There has been some postings in the public forum that I need to comment on. A. Simpcax has stated some presumed facts about our operation that I need to respond to. I have not heard this name before, but do know he or she is a customer of ours.
First of all I agree that we will hopefully sell half of our potential production at $13 a bottle, but there is no way we will average $17 for the remainder. We have just gone to $16 on our 2000 offer and we have sold 80% of our 2000 wine. 10% of the remainder of the wine will be held for retail at $15 a bottle. So to be more accurate and respectably correct Simp, our average bottle sales price will be closer to $15. That still leaves a gross of $600,000.
Now, I don't deduct the amount of money I could gain from selling my grapes from this gross. I like to consider this source of fruit as free. I pass it on to you. So we are back down to $140,000. Now, that does not include the expense of the new building we are constructing or equipment we buy every year. Actually, I expect that our cash flow will be balanced. We will spend the same as we take in. Without the building and new press draining us next year, I am hoping that we will be taking in more money than we dish out.
I must mention that part of the reason for my posting about restaurant operations is that I have always wanted to start a bistro. I don't like the late hours and I don't want to be the cook this late in my life, but I would like to bankroll such an operation---only if I had complete control. I can guarantee you that the wine we sold in our bistro would be only $5 above our cost. I don't agree with Brendan or some of you others that claim that wine prices at $5 above retail is fair. Remember that these restaurants buy the wine at wholesale and mark it up on average 250 to 300%. Brendan proudly states that the restaurant he had worked for is probably charging ONLY $5 above retail even now. You must remember that if this restaurant buys a wine for $15, that retail markup would be $22.50. If they mark up the wine $5 that equates to $27.50. Thus they are making a profit of 83.33%. Not bad for just opening the bottle and providing some glasses.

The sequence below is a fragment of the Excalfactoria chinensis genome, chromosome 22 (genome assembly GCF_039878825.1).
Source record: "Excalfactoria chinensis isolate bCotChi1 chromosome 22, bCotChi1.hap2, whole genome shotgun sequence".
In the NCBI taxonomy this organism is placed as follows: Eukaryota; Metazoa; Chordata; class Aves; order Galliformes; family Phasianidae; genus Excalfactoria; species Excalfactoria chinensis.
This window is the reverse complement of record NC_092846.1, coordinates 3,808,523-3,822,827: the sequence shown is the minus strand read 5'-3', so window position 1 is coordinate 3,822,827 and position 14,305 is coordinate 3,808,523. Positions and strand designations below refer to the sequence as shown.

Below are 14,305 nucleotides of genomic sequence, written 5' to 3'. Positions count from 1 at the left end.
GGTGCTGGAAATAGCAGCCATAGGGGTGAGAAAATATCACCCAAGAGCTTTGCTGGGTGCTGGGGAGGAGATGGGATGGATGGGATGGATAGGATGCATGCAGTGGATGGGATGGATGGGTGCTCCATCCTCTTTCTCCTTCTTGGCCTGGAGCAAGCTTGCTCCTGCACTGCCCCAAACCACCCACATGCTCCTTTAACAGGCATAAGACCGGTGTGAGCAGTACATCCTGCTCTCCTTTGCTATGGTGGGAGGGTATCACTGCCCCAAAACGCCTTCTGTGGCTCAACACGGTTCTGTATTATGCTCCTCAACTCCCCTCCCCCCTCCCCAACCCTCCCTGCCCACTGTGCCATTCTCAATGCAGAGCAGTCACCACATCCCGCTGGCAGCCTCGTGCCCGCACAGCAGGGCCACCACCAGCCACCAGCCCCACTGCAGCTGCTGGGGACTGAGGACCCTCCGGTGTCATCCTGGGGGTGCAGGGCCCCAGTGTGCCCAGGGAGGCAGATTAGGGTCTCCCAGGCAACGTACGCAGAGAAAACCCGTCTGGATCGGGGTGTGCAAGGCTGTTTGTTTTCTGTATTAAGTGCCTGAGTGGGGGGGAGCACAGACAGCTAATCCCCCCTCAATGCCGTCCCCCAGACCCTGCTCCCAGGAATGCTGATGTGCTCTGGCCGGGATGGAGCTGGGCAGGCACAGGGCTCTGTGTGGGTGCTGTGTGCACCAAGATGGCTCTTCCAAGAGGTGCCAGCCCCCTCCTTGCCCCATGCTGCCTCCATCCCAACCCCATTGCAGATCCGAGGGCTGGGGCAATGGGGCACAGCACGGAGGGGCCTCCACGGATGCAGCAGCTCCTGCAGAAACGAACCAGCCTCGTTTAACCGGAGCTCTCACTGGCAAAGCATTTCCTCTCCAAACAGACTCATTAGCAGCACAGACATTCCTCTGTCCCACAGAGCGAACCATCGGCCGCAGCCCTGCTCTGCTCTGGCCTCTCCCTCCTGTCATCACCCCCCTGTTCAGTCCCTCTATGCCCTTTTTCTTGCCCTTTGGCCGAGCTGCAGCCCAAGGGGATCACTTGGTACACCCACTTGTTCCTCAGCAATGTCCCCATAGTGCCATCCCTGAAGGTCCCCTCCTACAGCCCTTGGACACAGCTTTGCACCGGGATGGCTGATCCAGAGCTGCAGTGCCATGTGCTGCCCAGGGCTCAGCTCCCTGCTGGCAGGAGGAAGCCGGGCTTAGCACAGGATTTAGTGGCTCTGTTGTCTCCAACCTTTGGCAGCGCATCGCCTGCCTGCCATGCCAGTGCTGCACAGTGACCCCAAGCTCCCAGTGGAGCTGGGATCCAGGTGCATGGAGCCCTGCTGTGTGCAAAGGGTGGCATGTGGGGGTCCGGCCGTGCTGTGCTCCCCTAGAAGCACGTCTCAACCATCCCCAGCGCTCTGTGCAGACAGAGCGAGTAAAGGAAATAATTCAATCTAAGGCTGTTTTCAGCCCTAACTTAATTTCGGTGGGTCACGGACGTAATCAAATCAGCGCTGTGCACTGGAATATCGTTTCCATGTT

Sure, all of you who are cooks, and buy the food you process for your family at home, know the cost of the food at a grocery store is one third the cost of food in a restaurant. Of course we have to provide the labor, but we sure have saved a great deal of money. Restaurants have many expensive, I am sure, that I have no clue about. (please I need input from you restaurant owners---if you are not too busy to read this diary) But, I still ask why they charge so much, for wine or for that matter other drinks, when it costs them so little to serve it? Is it tradition? Again if I was associated with a bistro, I would charge what is fair for all drinks. Am I clueless, probably, yes. I do know that a business establishment must know cash flow: --the balance of money that comes in and what goes out regardless of profit or taxes.
Thursday April 5, 2001
This will be just a quick note to let everyone know that I made it through the operation (Lasik) to correct the vision in my eyes. I am having a great deal of trouble seeing--not because of the surgery, but they have taped some protective goggles over my eyes so I don't rub them. These pieces of glass are thick and distorted, but what I can see through small holes is encouraging even 5 hrs after the operation.
Also I wanted to inform you that we did get down to 33 degrees this morning with no damage.